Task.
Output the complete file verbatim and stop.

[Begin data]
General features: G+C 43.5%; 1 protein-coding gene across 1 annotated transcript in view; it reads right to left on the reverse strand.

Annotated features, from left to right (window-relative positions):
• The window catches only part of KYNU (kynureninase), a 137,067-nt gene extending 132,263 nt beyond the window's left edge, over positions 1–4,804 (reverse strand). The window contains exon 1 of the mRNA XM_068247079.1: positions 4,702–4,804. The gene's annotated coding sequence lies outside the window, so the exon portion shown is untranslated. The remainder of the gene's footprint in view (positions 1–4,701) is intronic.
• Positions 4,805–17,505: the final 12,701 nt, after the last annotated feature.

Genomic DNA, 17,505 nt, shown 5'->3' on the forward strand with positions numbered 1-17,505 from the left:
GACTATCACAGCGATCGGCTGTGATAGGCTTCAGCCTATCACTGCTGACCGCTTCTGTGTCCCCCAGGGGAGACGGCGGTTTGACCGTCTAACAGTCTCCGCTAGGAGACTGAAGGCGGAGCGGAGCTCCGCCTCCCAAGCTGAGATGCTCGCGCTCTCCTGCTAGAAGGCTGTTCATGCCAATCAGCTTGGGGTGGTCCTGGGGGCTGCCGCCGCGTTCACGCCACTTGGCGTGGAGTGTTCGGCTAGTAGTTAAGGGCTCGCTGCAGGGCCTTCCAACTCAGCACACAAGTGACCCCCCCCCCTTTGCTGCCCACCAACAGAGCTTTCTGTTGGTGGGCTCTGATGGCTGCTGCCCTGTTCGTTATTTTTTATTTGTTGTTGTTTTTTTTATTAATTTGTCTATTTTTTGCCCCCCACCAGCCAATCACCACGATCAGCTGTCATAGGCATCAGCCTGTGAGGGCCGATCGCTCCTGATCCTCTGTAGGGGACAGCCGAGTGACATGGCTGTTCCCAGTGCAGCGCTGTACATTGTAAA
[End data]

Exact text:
General features: G+C 43.5%; 1 protein-coding gene across 1 annotated transcript in view; it reads right to left on the reverse strand.

Annotated features, from left to right (window-relative positions):
• The window catches only part of KYNU (kynureninase), a 137,067-nt gene extending 132,263 nt beyond the window's left edge, over positions 1–4,804 (reverse strand). The window contains exon 1 of the mRNA XM_068247079.1: positions 4,702–4,804. The gene's annotated coding sequence lies outside the window, so the exon portion shown is untranslated. The remainder of the gene's footprint in view (positions 1–4,701) is intronic.
• Positions 4,805–17,505: the final 12,701 nt, after the last annotated feature.

Genomic DNA, 17,505 nt, shown 5'->3' on the forward strand with positions numbered 1-17,505 from the left:
GACTATCACAGCGATCGGCTGTGATAGGCTTCAGCCTATCACTGCTGACCGCTTCTGTGTCCCCCAGGGGAGACGGCGGTTTGACCGTCTAACAGTCTCCGCTAGGAGACTGAAGGCGGAGCGGAGCTCCGCCTCCCAAGCTGAGATGCTCGCGCTCTCCTGCTAGAAGGCTGTTCATGCCAATCAGCTTGGGGTGGTCCTGGGGGCTGCCGCCGCGTTCACGCCACTTGGCGTGGAGTGTTCGGCTAGTAGTTAAGGGCTCGCTGCAGGGCCTTCCAACTCAGCACACAAGTGACCCCCCCCCCTTTGCTGCCCACCAACAGAGCTTTCTGTTGGTGGGCTCTGATGGCTGCTGCCCTGTTCGTTATTTTTTATTTGTTGTTGTTTTTTTTATTAATTTGTCTATTTTTTGCCCCCCACCAGCCAATCACCACGATCAGCTGTCATAGGCATCAGCCTGTGAGGGCCGATCGCTCCTGATCCTCTGTAGGGGACAGCCGAGTGACATGGCTGTTCCCAGTGCAGCGCTGTACATTGTAAA